Andre is one of the most influential artists to emerge from the minimalist movement of the 1960s. The exhibition includes not just Andre’s sculptures, but also many of his poems. Both are featured in the exhibition catalogue, which was published by Yale University Press. Amazon offers it for $44.

Special thanks to Phyllis Tuchman and Jock Reynolds for their assistance with this week’s program.

The Modern Art Notes Podcast is an independent production of Modern Art Notes Media. The program is edited by Wilson Butterworth. The MAN Podcast is released under this Creative Commons license. 

Listen to or download this week’s program above, on SoundCloud, via direct-link mp3, or subscribe to The MAN Podcast (for free) at:

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On Kawara, Today Series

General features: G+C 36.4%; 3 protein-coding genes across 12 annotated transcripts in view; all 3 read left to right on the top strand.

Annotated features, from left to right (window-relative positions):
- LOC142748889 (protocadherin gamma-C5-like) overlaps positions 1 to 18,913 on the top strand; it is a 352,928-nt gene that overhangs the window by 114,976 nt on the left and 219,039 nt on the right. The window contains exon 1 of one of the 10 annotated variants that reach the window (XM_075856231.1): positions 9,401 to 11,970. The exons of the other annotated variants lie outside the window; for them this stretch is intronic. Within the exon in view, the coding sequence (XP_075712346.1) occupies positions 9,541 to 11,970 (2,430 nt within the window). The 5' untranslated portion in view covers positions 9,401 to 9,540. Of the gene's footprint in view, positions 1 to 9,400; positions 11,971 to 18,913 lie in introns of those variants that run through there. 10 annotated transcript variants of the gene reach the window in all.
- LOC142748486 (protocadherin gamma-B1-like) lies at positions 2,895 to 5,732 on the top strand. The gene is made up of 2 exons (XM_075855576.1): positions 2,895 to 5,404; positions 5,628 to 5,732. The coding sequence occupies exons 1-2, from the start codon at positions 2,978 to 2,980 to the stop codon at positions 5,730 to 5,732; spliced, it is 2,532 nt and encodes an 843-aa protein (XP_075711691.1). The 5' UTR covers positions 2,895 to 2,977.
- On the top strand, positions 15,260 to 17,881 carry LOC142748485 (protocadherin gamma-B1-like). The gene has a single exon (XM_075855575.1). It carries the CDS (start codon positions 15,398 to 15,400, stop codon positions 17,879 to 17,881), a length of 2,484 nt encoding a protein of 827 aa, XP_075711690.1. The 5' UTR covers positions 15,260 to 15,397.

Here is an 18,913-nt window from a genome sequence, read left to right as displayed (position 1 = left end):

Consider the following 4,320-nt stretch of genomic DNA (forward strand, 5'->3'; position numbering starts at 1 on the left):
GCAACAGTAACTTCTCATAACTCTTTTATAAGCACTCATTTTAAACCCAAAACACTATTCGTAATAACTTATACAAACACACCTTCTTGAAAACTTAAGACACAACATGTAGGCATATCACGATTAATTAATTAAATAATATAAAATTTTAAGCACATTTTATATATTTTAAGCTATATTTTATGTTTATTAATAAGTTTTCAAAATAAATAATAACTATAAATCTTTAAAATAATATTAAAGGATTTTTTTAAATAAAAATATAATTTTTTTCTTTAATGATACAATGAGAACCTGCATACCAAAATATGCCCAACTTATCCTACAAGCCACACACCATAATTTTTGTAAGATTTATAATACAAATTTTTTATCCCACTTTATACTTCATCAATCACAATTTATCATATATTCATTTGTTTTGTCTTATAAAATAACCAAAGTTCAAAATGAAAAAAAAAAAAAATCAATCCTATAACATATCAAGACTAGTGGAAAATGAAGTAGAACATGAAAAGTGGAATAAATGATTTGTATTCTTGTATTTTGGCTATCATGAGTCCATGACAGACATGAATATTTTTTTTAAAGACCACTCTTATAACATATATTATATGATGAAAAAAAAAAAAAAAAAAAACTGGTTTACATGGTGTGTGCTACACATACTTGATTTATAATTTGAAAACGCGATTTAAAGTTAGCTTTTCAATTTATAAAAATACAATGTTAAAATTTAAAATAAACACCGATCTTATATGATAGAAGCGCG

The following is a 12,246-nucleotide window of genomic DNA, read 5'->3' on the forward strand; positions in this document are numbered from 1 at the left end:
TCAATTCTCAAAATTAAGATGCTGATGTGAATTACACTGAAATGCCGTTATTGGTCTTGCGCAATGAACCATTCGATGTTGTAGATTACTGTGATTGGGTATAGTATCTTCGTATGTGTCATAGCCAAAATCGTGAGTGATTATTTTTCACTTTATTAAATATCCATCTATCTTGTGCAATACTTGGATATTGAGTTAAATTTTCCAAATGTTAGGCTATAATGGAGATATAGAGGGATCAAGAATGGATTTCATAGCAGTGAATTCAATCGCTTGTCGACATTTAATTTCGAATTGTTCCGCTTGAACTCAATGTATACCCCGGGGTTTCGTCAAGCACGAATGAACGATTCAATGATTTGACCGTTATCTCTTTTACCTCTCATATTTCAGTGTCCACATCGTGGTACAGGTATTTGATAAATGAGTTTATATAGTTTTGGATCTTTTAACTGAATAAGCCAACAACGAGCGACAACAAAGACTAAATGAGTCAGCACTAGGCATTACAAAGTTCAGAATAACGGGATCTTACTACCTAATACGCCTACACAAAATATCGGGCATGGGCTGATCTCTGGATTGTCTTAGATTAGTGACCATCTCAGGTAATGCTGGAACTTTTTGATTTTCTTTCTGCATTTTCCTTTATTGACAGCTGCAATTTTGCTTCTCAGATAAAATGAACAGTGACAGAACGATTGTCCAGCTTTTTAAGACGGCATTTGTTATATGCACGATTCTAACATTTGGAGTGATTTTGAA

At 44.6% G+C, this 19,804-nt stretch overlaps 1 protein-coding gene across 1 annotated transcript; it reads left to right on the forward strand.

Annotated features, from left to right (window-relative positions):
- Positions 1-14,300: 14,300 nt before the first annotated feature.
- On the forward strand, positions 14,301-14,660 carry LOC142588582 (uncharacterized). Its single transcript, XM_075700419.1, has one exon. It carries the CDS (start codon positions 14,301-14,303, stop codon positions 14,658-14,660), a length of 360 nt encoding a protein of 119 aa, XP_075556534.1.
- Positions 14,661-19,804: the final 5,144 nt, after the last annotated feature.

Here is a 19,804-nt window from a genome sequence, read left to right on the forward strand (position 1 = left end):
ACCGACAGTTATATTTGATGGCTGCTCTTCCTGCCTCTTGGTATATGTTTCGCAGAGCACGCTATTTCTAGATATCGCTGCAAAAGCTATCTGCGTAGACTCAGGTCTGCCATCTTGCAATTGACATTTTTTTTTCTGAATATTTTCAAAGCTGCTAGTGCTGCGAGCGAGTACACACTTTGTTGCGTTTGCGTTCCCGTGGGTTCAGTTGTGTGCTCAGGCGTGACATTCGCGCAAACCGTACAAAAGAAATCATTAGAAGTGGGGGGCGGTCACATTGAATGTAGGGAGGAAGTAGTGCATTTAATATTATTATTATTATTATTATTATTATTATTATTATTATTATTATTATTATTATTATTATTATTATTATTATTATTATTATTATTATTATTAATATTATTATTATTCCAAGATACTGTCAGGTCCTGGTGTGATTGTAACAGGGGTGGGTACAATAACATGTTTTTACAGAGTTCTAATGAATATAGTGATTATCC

Each Date Paintings in On Kawara’s Today Series, the magnum opus that he began in 1966, is a monochrome field on which is written the date of the day on which the painting was executed, in the language and according to the calendar of the country Kawara was in at the time. If he does not complete a painting by midnight, he destroys it. Some days he makes two paintings; very occasionally, he makes three.

Every painting in the series conforms to one of eight sizes, all horizontal in orientation, ranging from eight by ten inches to sixty-one by eighty-nine inches. And for every painting the artist mixes the color afresh, so that the chroma of each is unique. Tonalities in the brown-gray and blue-black range have dominated in recent years. Four or five coats of acrylic are evenly applied to the canvas, creating a dense matte surface, onto which letters, numbers, and punctuation marks are then built up by hand, rather than with the aid of stencils. Variations in the letters or hues are of no significance, nor is the choice of a work’s color more connotative than that of its measurements.